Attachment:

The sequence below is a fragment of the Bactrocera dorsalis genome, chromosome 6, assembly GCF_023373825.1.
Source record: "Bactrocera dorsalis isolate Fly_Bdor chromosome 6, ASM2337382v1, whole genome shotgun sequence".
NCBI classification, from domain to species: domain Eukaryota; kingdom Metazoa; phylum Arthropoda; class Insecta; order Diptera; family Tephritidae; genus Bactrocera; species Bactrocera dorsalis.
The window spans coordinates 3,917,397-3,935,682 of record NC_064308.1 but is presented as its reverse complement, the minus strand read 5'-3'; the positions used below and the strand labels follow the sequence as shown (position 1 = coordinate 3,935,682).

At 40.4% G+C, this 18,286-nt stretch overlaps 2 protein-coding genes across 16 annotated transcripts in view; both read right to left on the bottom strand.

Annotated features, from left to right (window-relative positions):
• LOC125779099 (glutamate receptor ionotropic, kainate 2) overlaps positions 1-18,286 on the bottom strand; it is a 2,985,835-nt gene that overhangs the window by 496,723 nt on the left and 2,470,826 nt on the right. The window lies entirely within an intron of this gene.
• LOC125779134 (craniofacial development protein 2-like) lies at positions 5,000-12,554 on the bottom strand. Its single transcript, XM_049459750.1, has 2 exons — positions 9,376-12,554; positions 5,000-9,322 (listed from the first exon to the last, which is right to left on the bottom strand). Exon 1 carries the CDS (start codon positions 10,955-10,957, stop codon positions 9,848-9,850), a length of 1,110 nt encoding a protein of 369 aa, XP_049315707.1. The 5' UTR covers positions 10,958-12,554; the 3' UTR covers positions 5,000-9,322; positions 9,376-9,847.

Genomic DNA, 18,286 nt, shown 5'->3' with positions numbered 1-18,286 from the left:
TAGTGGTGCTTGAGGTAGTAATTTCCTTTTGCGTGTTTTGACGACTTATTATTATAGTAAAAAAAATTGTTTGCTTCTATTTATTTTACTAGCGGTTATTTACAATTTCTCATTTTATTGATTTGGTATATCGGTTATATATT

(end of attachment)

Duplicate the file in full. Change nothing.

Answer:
The sequence below is a fragment of the Bactrocera dorsalis genome, chromosome 6, assembly GCF_023373825.1.
Source record: "Bactrocera dorsalis isolate Fly_Bdor chromosome 6, ASM2337382v1, whole genome shotgun sequence".
NCBI classification, from domain to species: domain Eukaryota; kingdom Metazoa; phylum Arthropoda; class Insecta; order Diptera; family Tephritidae; genus Bactrocera; species Bactrocera dorsalis.
The window spans coordinates 3,917,397-3,935,682 of record NC_064308.1 but is presented as its reverse complement, the minus strand read 5'-3'; the positions used below and the strand labels follow the sequence as shown (position 1 = coordinate 3,935,682).

At 40.4% G+C, this 18,286-nt stretch overlaps 2 protein-coding genes across 16 annotated transcripts in view; both read right to left on the bottom strand.

Annotated features, from left to right (window-relative positions):
• LOC125779099 (glutamate receptor ionotropic, kainate 2) overlaps positions 1-18,286 on the bottom strand; it is a 2,985,835-nt gene that overhangs the window by 496,723 nt on the left and 2,470,826 nt on the right. The window lies entirely within an intron of this gene.
• LOC125779134 (craniofacial development protein 2-like) lies at positions 5,000-12,554 on the bottom strand. Its single transcript, XM_049459750.1, has 2 exons — positions 9,376-12,554; positions 5,000-9,322 (listed from the first exon to the last, which is right to left on the bottom strand). Exon 1 carries the CDS (start codon positions 10,955-10,957, stop codon positions 9,848-9,850), a length of 1,110 nt encoding a protein of 369 aa, XP_049315707.1. The 5' UTR covers positions 10,958-12,554; the 3' UTR covers positions 5,000-9,322; positions 9,376-9,847.

Genomic DNA, 18,286 nt, shown 5'->3' with positions numbered 1-18,286 from the left:
TAGTGGTGCTTGAGGTAGTAATTTCCTTTTGCGTGTTTTGACGACTTATTATTATAGTAAAAAAAATTGTTTGCTTCTATTTATTTTACTAGCGGTTATTTACAATTTCTCATTTTATTGATTTGGTATATCGGTTATATATT